Cost of production implies the expenses involved in producing a commodity. Cost of production influences the price determination of commodity. It always implies the money costs only. These money costs are divided into two types namely Fixed costs and variable costs.
Fixed costs : Costs which do not vary with the level of production are known as fixed costs. These costs are also known as supplementary costs or overhead costs. These costs are incurred by the producer irrespective of the changes in production. Even though production is stopped due to any reason the producers have to bear these costs.
Examples of Fixed Costs:
Costs (depreciation) incurred on equipment, machinery, buildings, etc. salaries of permanent staff, interest on capital, insurance premium etc come under the category of fixed costs.
Average fixed cost: Average Fixed cost is obtained by dividing the total fixed costs with the total output. It increases with a decrease in output. It decreases with an increase in output. The more the production, the less will be the average fixed cost:
Characteristics of Fixed Costs:
1) The total fixed cost remains constant even though total output increases or decreases.
2) It is the minimum expenditure on indivisible factors.
3) Some of the fixed costs like Machinery, buildings etc. are useful over a long period of time.
4) The Average Fixed cost is inversely related to the total quantity produced by a firm. It remains low at higher levels of output It will be greater at the beginning stages of production. The Average Fixed cost curve will be a rectangular hyperbola.
Variable costs : Variable costs are those which vary with the changes in production. In fact the producers are guided by these costs in determining the prices. Variable costs be high at higher levels of production. These costs will be less when production is low. Expenses incurred on raw-materials, power, fuel, wages paid to temporary staff, transport etc. are examples of variable costs. Variable costs will be nil when production is stopped. Variable costs are also described as prime costs or direct costs.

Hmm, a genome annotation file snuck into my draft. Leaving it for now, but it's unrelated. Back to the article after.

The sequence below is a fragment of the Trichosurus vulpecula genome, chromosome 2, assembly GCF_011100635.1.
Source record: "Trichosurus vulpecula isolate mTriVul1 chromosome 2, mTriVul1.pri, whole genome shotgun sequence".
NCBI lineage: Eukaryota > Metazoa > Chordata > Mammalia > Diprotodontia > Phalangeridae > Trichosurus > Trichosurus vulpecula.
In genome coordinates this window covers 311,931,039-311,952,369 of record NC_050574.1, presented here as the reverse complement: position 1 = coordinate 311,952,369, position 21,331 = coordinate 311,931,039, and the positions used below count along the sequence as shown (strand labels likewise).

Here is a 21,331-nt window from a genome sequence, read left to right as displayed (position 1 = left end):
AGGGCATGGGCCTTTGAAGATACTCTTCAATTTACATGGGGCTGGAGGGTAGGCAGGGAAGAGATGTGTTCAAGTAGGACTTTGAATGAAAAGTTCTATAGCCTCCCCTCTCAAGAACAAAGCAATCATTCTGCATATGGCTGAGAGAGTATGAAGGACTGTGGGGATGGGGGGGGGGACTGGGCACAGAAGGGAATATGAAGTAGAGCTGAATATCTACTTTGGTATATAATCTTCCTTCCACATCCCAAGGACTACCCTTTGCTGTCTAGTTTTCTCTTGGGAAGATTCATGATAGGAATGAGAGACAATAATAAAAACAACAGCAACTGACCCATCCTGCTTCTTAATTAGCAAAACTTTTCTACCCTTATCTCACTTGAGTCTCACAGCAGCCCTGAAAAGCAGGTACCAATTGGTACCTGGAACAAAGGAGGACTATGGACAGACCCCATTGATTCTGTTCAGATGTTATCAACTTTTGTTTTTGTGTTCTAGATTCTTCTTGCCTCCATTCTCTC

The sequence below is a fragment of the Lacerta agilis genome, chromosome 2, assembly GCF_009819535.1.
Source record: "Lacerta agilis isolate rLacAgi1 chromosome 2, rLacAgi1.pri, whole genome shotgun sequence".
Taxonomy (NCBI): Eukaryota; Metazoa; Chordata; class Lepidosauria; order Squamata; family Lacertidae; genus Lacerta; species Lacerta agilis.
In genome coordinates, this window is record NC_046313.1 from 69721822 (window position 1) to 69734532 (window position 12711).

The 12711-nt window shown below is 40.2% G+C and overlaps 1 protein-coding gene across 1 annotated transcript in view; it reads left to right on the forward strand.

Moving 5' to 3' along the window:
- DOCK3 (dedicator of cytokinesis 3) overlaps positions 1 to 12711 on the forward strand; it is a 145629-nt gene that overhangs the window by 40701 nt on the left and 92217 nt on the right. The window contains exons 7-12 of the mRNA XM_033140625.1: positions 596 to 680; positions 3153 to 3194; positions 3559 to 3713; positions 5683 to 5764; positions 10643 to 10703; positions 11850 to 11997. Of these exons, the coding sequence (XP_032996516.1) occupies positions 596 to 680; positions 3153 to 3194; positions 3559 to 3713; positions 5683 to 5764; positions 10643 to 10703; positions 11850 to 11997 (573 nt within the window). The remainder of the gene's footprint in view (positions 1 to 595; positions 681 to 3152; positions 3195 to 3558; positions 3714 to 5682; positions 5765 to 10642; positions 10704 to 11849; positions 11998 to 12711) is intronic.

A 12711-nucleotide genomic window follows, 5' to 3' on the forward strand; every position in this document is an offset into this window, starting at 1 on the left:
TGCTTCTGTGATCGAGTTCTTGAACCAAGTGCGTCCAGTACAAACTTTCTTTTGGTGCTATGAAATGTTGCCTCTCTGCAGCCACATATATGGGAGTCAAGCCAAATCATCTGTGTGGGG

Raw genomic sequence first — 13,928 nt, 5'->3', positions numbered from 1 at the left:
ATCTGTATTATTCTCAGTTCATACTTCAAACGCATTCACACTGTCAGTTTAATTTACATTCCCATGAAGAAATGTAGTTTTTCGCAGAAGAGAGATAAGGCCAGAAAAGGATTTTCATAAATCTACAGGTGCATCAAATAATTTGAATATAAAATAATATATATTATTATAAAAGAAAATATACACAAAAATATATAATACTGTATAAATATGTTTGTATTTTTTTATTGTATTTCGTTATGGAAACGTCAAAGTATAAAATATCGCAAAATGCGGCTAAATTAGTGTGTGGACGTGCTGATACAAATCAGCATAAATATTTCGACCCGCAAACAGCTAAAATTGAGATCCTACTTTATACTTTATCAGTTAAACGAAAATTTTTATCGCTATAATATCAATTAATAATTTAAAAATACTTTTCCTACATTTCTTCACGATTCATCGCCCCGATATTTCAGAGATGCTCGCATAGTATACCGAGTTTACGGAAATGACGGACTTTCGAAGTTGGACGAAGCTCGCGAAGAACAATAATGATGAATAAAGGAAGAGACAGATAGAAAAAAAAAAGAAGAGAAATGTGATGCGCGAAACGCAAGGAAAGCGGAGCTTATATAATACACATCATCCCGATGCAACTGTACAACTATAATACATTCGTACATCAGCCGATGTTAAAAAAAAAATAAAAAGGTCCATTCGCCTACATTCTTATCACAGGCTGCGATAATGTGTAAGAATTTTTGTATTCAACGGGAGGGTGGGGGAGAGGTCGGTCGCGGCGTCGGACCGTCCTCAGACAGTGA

Average variable cost: Average variable cost is obtained by dividing the total variable cost with the total number of units produced. The average variable cost is subject to the Law of variable proportions. As production increases, economies of large scale production are secured. As a result the average variable cost will be less. After a stage Diminishing returns arise. This leads to an increase in average variable cost.
Characteristics of Variable costs :
1) Variable costs change with the level of output.
2) Raw-materials, fuel and some other variable factors lose their utility after a single use.
3) Variable costs are not incurred when production is stopped.
4) Change in production and changes in variable costs may not be proportional to each other. In the initial stages, changes in the rate of increase in output due average variable costs are less than the rate of increase in output due to the increasing returns. After a particular stage increase in variable costs will be greater than that of increase in output due to the diminishing returns. So the average variable cost curve will be a U shaped curve.
Examples of Variable Costs:
Utility expenses like electricity, gas, water etc, wages of daily labors, factory lubricants like diesel, petrol, octane etc are variable costs.